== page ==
Yesterday, my husband and I had a friend over for Mexican food. We got to talking about food. What else do you talk about when you’re eating after all? My husband attempted to explain about all the ethnic foods I am introducing him to, but he got stuck on “Tzatziki.” I don’t really blame him. Finally, he abandoned searching for the word and instead brought up the potstickers we enjoyed a few days prior. But our friend was baffled at our considering potstickers ethnic, because to him, they are a “Utah thing!” Potstickers, as it turns out, are a Chinese thing. I am happy they are accessible here though!
Most people eat these at Chinese food restaurants (My mum, for one, loves them). If people do attempt to make them at home, they generally use the store-bought wrappers. I made mine from scratch, using a recipe from “Dim Sum: The Art of Chinese Tea Lunch” and they are so easy (and CHEAP) that I will never buy them again.
- 3/4 cup flour
- 1/3 cup water
Combine flour and water in a medium bowl. Turn the dough out onto a well-floured surface. Knead the dough for 3-4 minutes until it appears smooth. Form the dough into a 9 inch cylinder with your palms. Cut the dough in half lengthwise. Dust both pieces with flour and cover loosely with plastic wrap. Let them rest at room temperature for 20 minutes. Meanwhile make the filling.
There are a million fillings that you can use for potstickers. I used the traditional ginger pork filling adapted from “Dim Sum: The Art of Chinese Tea Lunch”
- 8 oz finely shredded napa cabbage (or regular cabbage)
- 1 tbsp salt
- 8 oz ground pork
- 2 tbsp minced ginger
- 1 scallion (green onion) finely sliced
- 2 tsp soy sauce
- 2 tsp rice wine (apple juice)
- 1/2 tsp sugar
- 1 tbsp toasted sesame oil (you NEED this to make it taste Chinese!)
Toss the cabbage with the salt in a large bowl and let it stand 30 minutes to remove excess water. Rinse the cabbage, and squeeze out all the water you can. Preheat the oven to 200F (this is so you can keep batches of cooked potstickers warm while you cook the rest). Mix the pork, ginger, scallion, soy sauce, apple juice, sugar and sesame oil in a large bowl. Mix in the cabbage. Refrigerate anywhere from 20 minutes to 2 hours.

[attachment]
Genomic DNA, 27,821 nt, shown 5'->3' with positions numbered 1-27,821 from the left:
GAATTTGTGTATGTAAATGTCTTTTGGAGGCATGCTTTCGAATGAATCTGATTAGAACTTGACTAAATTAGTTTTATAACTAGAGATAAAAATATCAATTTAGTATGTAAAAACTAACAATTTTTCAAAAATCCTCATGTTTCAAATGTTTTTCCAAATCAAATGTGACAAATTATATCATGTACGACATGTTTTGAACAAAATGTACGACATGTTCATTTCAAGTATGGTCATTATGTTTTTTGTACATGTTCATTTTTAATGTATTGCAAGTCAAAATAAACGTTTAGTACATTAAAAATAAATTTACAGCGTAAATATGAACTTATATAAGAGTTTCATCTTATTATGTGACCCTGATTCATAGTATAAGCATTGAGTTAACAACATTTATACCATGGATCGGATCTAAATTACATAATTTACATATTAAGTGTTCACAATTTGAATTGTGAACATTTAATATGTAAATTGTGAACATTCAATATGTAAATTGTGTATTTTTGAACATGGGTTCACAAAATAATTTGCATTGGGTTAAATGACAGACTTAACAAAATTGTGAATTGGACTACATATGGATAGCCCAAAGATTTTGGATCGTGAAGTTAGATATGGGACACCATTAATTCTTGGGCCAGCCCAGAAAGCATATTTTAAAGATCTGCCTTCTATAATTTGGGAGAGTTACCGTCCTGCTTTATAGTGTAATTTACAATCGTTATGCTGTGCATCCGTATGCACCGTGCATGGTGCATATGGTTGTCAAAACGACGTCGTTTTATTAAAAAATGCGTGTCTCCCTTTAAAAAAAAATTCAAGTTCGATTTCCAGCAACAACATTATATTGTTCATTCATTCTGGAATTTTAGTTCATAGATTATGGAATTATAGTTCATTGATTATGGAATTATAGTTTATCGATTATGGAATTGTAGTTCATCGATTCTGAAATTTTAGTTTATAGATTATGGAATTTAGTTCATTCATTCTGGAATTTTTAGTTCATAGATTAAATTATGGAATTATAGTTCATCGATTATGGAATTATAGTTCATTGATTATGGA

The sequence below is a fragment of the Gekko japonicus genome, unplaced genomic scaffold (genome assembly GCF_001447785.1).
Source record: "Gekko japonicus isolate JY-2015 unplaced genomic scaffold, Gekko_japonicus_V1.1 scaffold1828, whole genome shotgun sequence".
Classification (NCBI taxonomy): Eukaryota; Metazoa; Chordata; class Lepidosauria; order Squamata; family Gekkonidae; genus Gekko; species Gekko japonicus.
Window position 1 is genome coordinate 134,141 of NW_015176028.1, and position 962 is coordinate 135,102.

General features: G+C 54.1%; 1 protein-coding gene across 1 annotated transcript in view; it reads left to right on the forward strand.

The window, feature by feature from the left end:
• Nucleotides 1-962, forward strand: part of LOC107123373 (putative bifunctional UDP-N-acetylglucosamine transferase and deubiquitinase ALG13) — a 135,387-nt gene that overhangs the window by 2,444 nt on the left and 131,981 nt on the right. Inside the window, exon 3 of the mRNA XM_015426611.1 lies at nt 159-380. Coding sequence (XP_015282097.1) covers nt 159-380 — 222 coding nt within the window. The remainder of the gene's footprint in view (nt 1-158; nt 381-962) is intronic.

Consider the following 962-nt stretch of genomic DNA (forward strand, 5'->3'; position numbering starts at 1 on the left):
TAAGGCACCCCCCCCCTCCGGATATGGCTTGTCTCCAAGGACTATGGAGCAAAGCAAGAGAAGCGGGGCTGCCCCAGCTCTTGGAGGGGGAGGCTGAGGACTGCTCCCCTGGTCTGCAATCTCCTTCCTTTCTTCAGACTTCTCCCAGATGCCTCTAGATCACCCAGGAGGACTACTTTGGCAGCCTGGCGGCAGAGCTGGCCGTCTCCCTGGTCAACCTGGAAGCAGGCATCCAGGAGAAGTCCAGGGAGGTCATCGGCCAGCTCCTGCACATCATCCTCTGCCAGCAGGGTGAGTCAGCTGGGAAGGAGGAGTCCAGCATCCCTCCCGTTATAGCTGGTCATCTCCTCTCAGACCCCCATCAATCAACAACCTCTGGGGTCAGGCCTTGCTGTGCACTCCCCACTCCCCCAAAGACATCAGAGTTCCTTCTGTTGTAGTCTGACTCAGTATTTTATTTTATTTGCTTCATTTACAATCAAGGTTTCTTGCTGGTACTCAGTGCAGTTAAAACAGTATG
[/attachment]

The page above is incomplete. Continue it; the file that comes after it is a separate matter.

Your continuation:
To assemble the dumplings, roll the cylinders out to 12 inches each (one at a time). Cut out 3-3 1/4 inch circles. Put a tsp of filling in the center of the dough. Bring the top and bottom of the dough to the center of the filling and pinch shut forming a lip. On one side of the dumpling, pinch 4 1/4 inch pleats in the dough along the lip. When you have 10 or so ready, heat 1 tsp of oil in a skillet over medium heat. When the oil is almost smoking, drop in the dumpling. Fry for 2 minutes (only on one side). Add 1/2 cup of water to the skillet. Cover and let the dumplings cook for 5 minutes. When the water is just about gone, remove the lid and let the potstickers cook until they are light brown and stuck. Repeat until all the dumplings are cooked. Serve hot with Soy Vinegar Dip.
Soy Vinegar Dip
- 1/8 cup soy sauce
- 1 tbsp rice vinegar
- 1 tsp sugar
Heat ingredients with 1 tbsp water over low heat for 1 1/2 minutes. Remove from heat and spoon into small dishes. Top with a scallion sliced paper-thin if desired.
ps. The Spring Rolls were mediocre so I will not give you the recipe here. Do you have a delicious spring roll recipe?
Lately, Orem has found itself in the midst of a week-long thunder storm. One night, the storm got so loud and the lightening got so near, I confess I fell asleep to visions of our apartment burning down. In addition to this electrical storm, it felt like we were living inside a waterfall. It rained sheets. I think it was this sudden down-pour that got me craving Chinese food.
Let me explain, in Victoria, we ate authentic Chinese food all the time. It also rained all the time. So there you go. I decided to attempt Sweet and Sour Pork. The last recipe I used for sweet and sour chicken was very disappointing. It wasn’t really sweet, it wasn’t really sour, and it wasn’t red. It was a letdown. This recipe however, from a cookbook I got second hand for fifty cents, is deliciously sweet, sour and red. It was a success.
- 1 lb pork tenderloin (cut into 1 inch pieces)
- 1 egg yolk
- 1 tsp salt
- 1 tsp soy sauce
- 1/2 tsp five-flavor spice (optional, this gave the meat a kind of cinnamon-flavor)
- 4 tbsp cornstarch
- Oil for deep frying
- 3 tbsp garlic, minced
- 1 med onion, chopped